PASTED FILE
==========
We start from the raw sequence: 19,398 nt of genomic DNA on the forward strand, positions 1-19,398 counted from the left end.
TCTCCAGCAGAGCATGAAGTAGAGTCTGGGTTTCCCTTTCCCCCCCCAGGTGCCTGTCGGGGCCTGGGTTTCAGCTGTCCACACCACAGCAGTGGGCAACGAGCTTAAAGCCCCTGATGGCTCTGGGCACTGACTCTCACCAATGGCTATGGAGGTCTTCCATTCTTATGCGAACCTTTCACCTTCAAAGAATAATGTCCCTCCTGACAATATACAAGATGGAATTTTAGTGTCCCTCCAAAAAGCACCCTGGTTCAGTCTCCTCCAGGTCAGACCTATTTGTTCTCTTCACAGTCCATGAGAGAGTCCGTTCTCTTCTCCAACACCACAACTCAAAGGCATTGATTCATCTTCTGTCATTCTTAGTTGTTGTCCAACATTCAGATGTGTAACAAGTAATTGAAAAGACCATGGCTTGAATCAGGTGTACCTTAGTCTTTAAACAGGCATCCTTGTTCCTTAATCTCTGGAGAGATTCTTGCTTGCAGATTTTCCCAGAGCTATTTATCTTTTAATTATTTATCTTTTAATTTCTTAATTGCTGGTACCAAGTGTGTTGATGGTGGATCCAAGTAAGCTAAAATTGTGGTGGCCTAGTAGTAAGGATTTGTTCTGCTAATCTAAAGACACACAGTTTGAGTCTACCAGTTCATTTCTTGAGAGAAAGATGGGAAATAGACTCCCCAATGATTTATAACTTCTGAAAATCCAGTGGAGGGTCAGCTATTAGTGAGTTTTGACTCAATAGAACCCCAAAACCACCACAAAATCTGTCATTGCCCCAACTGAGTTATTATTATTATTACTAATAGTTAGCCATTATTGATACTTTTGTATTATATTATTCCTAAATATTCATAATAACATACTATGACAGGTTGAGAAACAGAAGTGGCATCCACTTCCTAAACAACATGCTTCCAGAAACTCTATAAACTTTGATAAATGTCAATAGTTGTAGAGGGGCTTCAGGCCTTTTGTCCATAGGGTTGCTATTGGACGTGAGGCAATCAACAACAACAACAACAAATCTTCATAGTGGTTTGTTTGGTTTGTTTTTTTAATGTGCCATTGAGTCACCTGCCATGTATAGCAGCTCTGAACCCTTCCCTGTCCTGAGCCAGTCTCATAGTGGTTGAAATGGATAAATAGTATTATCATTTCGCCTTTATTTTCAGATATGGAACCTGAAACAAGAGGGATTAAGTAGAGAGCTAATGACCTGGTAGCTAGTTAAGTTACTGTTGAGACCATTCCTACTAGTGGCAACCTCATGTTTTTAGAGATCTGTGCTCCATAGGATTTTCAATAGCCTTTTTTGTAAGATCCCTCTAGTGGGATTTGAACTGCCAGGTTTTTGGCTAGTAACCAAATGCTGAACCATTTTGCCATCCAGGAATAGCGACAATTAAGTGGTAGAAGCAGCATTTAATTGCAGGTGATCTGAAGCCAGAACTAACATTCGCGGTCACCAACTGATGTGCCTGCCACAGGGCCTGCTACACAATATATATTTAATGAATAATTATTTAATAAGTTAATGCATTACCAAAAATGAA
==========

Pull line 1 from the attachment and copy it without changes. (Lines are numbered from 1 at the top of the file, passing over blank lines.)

We start from the raw sequence: 19,398 nt of genomic DNA on the forward strand, positions 1-19,398 counted from the left end.